Scrambled eggs - opinions on this one?

There seem to be as many techniques as there are eggs. Any opinions?

1 Like

I do basically what you’re supposed to do for French omelet but I continue to mix . Take off when still wet. Looking forward to reading

1 Like

How do you like your eggs scrambled?

I ask because my mother insists they be cooked until a solid mass, preferably with browning, and completely dry. She doesn’t care if they’re beaten so the yolks and whites are a uniform color or streaked, but absolutely, positively, no moisture.

I like a soft, buttery scramble, with large and loose curds.

There’s a lot of variation in preference, so I’d start with what kind you want to make/eat, if you can describe them.


I mix/beat them as they say. And I “pull” the edges in…for a while, eventually stirring. I’ve seen some wonderful ones that cook for ten or twenty minutes (can’t remember) that come out super soft. Bob wouldn’t like that texture.

1 Like

The technique you linked to is close to how I make them for me, except I don’t add water: low, slow heat and gently moving to the center of the pan. I don’t flip 'em in the pan, just let the residual heat finish the cooking.

Btw, I really dislike cool/cold cooked eggs (with the exception of egg salad), so I always warm the serving plate/bowl (run under warm water and quick, thorough dry).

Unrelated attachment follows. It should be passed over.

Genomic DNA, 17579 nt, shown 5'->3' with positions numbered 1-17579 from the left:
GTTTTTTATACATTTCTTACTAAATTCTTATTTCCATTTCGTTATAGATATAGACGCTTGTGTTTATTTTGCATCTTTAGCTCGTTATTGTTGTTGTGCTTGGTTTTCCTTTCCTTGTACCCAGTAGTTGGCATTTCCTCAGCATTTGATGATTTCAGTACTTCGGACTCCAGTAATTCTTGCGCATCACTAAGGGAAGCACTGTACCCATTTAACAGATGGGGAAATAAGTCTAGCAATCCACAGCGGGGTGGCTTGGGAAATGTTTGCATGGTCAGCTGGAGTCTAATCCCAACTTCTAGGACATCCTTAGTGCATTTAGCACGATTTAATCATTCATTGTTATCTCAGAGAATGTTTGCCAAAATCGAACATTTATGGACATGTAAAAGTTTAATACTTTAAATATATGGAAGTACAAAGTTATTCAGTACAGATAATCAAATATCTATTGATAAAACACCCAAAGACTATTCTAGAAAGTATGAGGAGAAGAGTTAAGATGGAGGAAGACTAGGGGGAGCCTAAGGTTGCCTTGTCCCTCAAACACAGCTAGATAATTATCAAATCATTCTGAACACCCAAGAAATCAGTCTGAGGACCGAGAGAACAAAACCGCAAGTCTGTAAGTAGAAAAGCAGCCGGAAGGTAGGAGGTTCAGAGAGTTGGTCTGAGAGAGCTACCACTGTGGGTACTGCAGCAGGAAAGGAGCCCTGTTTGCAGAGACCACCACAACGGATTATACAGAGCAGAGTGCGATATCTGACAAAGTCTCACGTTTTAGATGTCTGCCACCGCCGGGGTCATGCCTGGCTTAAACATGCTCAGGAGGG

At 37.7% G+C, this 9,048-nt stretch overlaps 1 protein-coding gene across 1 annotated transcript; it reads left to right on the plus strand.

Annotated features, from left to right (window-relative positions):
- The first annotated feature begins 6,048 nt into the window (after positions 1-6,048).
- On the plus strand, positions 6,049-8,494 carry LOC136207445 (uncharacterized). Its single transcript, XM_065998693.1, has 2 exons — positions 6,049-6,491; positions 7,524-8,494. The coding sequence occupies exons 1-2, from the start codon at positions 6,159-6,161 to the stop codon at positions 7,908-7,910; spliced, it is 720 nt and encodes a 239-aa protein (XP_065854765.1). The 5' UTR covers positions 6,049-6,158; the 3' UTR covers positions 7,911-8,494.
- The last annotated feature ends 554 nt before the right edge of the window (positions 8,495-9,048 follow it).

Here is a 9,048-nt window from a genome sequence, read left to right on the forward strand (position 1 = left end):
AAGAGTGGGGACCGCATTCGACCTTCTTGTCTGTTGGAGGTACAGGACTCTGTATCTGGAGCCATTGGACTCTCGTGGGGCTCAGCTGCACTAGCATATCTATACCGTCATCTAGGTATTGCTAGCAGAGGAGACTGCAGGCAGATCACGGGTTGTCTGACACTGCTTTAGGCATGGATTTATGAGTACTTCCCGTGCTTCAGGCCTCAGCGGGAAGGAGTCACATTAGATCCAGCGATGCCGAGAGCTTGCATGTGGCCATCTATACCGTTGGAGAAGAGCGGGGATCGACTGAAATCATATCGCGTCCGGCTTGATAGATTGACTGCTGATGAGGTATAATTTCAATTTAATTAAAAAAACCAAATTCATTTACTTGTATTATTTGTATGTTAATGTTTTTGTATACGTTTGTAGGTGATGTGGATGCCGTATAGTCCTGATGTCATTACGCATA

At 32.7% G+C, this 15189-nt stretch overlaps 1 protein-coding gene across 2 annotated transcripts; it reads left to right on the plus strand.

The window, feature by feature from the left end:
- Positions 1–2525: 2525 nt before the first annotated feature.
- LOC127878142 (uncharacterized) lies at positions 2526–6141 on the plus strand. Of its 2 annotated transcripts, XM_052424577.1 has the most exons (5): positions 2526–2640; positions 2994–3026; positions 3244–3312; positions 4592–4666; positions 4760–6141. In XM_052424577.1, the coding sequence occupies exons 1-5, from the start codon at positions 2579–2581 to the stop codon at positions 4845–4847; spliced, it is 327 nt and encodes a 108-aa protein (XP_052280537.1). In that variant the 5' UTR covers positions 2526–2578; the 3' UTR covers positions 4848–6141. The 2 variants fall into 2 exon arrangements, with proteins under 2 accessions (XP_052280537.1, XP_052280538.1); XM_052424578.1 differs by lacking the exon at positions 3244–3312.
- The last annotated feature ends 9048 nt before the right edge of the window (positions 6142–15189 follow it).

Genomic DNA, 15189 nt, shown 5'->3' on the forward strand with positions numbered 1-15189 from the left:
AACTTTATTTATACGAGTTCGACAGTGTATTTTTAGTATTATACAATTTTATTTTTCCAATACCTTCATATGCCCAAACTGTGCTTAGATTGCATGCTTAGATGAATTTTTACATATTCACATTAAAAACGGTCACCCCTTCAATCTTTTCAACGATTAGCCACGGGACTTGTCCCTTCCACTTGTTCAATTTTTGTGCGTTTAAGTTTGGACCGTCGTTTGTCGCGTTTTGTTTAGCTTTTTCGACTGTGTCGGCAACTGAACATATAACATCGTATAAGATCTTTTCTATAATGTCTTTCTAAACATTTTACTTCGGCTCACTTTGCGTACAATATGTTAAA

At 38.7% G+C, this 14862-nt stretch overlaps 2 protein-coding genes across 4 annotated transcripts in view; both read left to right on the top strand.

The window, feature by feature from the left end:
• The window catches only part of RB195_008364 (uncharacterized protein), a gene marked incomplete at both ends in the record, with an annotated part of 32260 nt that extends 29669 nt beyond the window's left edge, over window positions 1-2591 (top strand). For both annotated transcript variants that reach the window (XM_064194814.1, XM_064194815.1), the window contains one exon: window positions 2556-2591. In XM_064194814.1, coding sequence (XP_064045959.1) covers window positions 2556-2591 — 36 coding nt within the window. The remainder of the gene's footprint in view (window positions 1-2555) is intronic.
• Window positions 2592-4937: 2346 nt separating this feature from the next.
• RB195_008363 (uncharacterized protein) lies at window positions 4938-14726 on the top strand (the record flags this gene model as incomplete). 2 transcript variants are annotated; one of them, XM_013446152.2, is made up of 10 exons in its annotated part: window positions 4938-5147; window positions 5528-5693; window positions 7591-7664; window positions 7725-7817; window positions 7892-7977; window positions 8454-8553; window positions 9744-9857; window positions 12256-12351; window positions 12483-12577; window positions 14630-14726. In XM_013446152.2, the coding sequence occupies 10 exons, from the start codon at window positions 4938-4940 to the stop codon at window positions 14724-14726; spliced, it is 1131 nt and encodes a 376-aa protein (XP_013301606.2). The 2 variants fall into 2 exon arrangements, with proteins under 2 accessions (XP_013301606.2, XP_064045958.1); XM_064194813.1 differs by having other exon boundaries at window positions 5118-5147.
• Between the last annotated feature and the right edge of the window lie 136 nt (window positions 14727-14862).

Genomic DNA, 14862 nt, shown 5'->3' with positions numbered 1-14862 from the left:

We heat our plates in the MW. For pretty much every meal except a sandwich.

1 Like

Low heat . Butter in the pan . Stir gently.


How long?

I dont use a timer . Look at the eggs in the pan
If I was going to have to guess around four minutes . I dont salt the eggs
Only after. Mix them with a fork and into the pan to cook .

You mother must know my husband. It hurts me to have to cook eggs like that for him, but I do it.
I’m a soft scramble.


I experimented with various things and eventually evolved this minimalist method.

  1. melt butter or whatever fat in small nonstick pan over medium heat
  2. crack eggs directly into pan
  3. add salt
  4. stir until almost set
  5. turn out onto plate

I recall reading a technique that called for slowly cooking the eggs in a double-boiler. I also recall that it was a lengthy process (I’m thinking more than 30 minutes, but that may well be an exaggeration).

That’s how the French make œufs brouillés / brouillade d’ oeufs. It’s a nice thing to do with good black truffles. Bocuse and Ducasse both had famous versions.

1 Like

I recall, possibly jfood, who did it in a skillet (maybe?) but super low and slow. Bob doesn’t like them like that so I should fool around with it when he’s out golfing. The buffet in the Lufthansa lounge in Frankfort airport had super creamy ones. I took a little spoonful…and then did it twice more. I think it was low and slow and maybe some cream. Best scrambled eggs of my life.

1 Like

James Beard on scrambled eggs:

Ha! It was an episode of Nero Wolfe - and it was 40 minutes. I have the Nero Wolfe cookbook somewhere - need to find it and look at the recipe.

In the meantime, here’s a fun piece from Serious Eats about it:

Eggs . My pinnacle. Jaques Pepin omelette. It’s the final on his test for cooking . Simply hard . Julia Child ,also .

1 Like

Gotta check those out.

Off-topic but food-related. One of our daughters is in DC this week on business. (How can they POSSIBLY be old enough for business trips?) I figured she wouldn’t be interested in Julia Child’s tv kitchen at the Smithsonian but we loved it.



And the recipe:

Be still, my fucking heart!!! Doesn’t that make your salivary glands do a little dance? xoc

1 Like

A trick is to hold back a little of the raw egg and add that to the pan when finished cooking .

1 Like